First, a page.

Born 20 June 1901, in Carmaux (Tarn); died 29 January 1977, in Epigneul (Yonne).
While working as a draughtsman in Carmaux, Jean Jules Louis Cavaillès met 'Père Artigue' (an erstwhile pupil of Jean-Paul Laurens and a friend of Henri Martin) who urged Cavaillès to travel to Paris to study art. Cavaillès duly obliged, enrolling in 1925 at the Académie Julian, where he studied under Pierre and Paul Albert Laurens. Cavaillès went on to exhibit in Paris, notably at the Salon des Artistes Français (as of 1928), at the Salon des Indépendants and at the Salon d'Automne, all the while running a corner grocery shop to help make ends meet. He was invited to the Salon des Tuileries and commissioned in 1936 to reconvene the 14th Group of the Artists of our Age ( Artistes de ce temps) for an exhibition at the Petit-Palais. That same year, Cavaillès was awarded a Blumenthal scholarship and, the following year (1937), was commissioned to decorate the Languedoc Pavilion at the Exposition Universelle.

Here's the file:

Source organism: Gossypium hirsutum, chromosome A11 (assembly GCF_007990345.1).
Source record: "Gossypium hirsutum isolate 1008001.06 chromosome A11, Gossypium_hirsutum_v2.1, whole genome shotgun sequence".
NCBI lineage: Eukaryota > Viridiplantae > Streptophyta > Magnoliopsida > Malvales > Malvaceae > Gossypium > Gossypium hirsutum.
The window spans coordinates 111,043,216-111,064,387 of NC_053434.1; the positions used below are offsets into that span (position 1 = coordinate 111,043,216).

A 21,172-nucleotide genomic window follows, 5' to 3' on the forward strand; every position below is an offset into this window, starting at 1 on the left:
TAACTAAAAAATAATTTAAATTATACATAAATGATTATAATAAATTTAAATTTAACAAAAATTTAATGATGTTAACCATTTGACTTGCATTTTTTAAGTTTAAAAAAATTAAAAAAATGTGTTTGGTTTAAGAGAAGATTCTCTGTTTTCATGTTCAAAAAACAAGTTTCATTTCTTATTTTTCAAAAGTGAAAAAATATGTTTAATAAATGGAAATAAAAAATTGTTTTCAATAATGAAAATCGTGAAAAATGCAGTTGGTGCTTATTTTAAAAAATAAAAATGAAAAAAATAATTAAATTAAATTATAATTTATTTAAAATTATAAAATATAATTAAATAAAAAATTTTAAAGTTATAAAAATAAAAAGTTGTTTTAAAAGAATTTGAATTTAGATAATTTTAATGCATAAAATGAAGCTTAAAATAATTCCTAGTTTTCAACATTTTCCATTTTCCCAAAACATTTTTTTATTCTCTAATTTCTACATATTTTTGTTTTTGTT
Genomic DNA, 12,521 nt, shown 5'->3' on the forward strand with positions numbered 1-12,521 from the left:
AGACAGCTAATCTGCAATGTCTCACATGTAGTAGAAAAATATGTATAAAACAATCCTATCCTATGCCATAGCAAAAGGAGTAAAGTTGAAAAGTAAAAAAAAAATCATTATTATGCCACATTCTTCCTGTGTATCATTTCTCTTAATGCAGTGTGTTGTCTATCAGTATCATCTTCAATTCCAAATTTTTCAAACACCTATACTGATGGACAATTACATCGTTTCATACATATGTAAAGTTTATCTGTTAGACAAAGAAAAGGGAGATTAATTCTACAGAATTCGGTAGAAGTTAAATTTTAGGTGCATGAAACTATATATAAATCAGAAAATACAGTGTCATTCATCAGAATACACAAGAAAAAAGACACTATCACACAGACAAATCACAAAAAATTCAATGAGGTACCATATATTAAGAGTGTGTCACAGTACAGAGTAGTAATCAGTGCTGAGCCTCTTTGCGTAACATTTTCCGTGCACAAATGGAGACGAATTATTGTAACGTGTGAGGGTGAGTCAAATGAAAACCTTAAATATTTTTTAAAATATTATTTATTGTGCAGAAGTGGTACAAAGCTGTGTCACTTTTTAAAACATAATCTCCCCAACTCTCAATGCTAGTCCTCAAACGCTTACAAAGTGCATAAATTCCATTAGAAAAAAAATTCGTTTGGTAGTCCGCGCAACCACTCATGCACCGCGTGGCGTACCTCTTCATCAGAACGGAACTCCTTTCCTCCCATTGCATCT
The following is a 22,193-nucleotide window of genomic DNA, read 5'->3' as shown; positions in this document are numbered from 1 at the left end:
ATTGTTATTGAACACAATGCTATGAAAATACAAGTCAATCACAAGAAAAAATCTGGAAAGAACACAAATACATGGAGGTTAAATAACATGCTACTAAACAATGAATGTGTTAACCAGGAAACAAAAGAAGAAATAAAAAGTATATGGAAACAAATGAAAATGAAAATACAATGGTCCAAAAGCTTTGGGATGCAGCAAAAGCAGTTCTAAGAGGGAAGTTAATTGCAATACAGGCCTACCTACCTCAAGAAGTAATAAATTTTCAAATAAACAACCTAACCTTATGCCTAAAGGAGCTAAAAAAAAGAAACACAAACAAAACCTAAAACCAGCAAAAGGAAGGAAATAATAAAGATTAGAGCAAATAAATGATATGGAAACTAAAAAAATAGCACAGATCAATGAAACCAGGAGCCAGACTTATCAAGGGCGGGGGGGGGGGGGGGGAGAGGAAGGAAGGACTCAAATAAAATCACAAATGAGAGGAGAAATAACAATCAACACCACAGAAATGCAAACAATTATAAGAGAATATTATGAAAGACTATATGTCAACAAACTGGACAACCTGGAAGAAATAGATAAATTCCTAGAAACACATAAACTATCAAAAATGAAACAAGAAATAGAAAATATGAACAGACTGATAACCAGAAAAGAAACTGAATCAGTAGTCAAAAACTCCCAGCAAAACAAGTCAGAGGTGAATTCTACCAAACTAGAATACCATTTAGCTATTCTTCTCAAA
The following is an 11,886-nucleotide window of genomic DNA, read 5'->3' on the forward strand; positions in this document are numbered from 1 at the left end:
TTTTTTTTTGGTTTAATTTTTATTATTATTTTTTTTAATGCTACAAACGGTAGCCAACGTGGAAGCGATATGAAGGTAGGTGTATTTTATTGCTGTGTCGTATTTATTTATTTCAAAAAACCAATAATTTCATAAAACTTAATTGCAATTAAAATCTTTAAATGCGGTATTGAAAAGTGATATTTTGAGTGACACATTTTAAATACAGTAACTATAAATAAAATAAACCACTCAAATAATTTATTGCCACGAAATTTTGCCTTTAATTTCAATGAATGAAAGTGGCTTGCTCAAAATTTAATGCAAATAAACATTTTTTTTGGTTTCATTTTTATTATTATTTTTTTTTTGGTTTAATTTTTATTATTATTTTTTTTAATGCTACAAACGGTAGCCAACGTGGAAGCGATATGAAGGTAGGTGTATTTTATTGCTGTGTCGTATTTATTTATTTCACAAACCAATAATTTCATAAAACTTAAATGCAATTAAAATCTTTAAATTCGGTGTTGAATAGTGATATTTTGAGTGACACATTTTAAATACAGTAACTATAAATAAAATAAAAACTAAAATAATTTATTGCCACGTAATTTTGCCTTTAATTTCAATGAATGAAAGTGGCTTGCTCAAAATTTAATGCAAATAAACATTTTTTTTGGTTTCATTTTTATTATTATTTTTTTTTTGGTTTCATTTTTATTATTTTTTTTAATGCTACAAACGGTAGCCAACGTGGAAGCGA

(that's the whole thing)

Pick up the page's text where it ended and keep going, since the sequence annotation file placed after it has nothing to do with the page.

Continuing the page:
Cavaillès' work is characterised by the juxtaposition of blocks of pure colour in a manner that can best be described as 'toned-down' Fauvism - a style espoused by many artists during the inter-war years - where intensity and innovation are essentially replaced by a straightforward joie de vivre. He exhibited in the company of artists who belong to the loosely-termed Poetic Reality movement.
Museum and Gallery Holdings
Paris (MAM): Still-life; Interior; Window in Honfleur